You can’t call consultant Anna Sotiriadis’ work ‘boring’. Every eight to ten weeks, she works on a different end-to-end optimization project for a multinational FMCG company. ‘That fast tempo suits me well.’

From Turkey to Brazil

‘For the past year, I’ve supported a large, internationally active FMCG company in optimizing their supply chain strategy and operational functions. Together with local teams, I look at how we can improve a product category end-to-end in a specific geographical market. The goal is to come up with ideas for cost savings or generating higher revenue.’
‘This is the fourth end-to-end optimization project I’ve done for this company. All of the projects so far have been international. The first three were for a deodorant in Turkey, cleaning products in India and laundry detergent in France. My current project involves fabric softeners for the Brazilian market.’

Searching and digging

‘It’s a complex and challenging field to work in. There are so many different functions you have to deal with when improving a product category. The packaging design, the scent and color, but also where you get the raw materials and how you transport them. It’s fascinating to see how all those pieces of the puzzle fit together. It might seem like a well-oiled machine at first, but if you look long enough and dig deep enough there’s always room for improvement.’
‘Every project takes around eight to ten weeks. That fast tempo suits me well, because I need pressure to perform at my best. I also learn a lot from this work. Not just how to work as efficiently and effectively as possible, but also how I can make recommendations to even experienced experts. Those people have been doing the work for years, and have done all sorts of things to improve the project. But I don’t let them distract me anymore. That’s a very valuable skill.’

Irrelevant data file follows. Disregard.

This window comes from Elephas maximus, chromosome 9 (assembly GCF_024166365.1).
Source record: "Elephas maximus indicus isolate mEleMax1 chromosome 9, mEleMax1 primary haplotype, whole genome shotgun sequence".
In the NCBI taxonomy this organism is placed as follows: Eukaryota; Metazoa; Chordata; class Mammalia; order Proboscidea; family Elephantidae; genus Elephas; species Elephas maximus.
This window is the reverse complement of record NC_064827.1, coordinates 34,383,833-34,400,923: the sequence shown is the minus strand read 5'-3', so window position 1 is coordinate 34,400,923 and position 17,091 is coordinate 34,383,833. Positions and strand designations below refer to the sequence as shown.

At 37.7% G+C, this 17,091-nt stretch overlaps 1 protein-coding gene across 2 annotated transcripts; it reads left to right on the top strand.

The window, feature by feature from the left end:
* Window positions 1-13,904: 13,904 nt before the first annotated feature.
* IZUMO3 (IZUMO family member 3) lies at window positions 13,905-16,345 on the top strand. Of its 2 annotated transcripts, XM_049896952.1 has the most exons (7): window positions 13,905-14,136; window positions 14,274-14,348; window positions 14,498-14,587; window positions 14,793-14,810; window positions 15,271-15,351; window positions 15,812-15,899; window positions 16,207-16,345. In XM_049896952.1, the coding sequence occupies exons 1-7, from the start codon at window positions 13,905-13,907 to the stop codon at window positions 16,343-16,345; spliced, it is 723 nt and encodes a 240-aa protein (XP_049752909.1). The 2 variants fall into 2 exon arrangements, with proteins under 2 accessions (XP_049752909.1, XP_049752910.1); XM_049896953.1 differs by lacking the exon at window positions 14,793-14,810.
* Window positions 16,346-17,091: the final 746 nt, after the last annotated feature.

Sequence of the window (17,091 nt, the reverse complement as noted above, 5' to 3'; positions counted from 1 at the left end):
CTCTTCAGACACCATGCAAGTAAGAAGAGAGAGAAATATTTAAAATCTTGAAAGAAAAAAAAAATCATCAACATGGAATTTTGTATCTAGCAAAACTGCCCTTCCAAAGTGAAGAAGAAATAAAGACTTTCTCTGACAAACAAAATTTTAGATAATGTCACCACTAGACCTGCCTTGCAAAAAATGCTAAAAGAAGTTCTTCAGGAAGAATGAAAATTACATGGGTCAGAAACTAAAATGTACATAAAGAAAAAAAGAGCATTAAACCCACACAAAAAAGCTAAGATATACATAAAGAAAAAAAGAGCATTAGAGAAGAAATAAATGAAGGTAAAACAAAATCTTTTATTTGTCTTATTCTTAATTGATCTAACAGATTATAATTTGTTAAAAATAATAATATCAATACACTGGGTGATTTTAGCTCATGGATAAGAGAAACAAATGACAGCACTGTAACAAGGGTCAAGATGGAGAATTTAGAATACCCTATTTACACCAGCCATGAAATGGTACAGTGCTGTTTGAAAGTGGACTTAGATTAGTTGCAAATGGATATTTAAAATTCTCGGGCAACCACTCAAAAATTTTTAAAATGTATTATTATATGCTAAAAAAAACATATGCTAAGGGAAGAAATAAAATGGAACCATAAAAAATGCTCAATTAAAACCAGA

‘Every culture is different, which makes it super interesting. The project that I did for India is the complete cultural opposite from the one I’m doing now in Brazil. In India, most of the people I worked with were much more formal and hierarchical than I’d been used to. In Brazil, on the other hand, they’re more informal and warm-hearted. They conclude e-mails with ‘kisses’ and ‘hugs’, and they call each other by their nicknames. But I noticed that there’s a common denominator among everyone who works for this company, no matter where they are in the world. They all strive for constant improvement, and they’re ambitious about that.’
‘As a consultant, you’re always dependent on the input you get from the stakeholders, like the factory boss or the marketing team. The added value our project team offers is that we tie all that information together to look for general improvement for the company as a whole. It’s important for us to involve the local team in that as much as possible. Why? Because that increases the likelihood of the ideas actually getting implemented. And that’s what it’s all about.’

Seizing opportunities

‘At the start of a project, there’s always a huge pile of input you have to read through. That can feel like drowning in information sometimes. But when I come up for air and turn it into a good product, then it gives me a lot of energy. I’d like to keep challenging myself in my work over the next few years. And I’ll definitely manage to do that here at Capgemini, because there are so many opportunities. If you have an idea or see an opportunity, people say: that’s interesting, why don’t you try it out? And I can’t think of a better motivation.’
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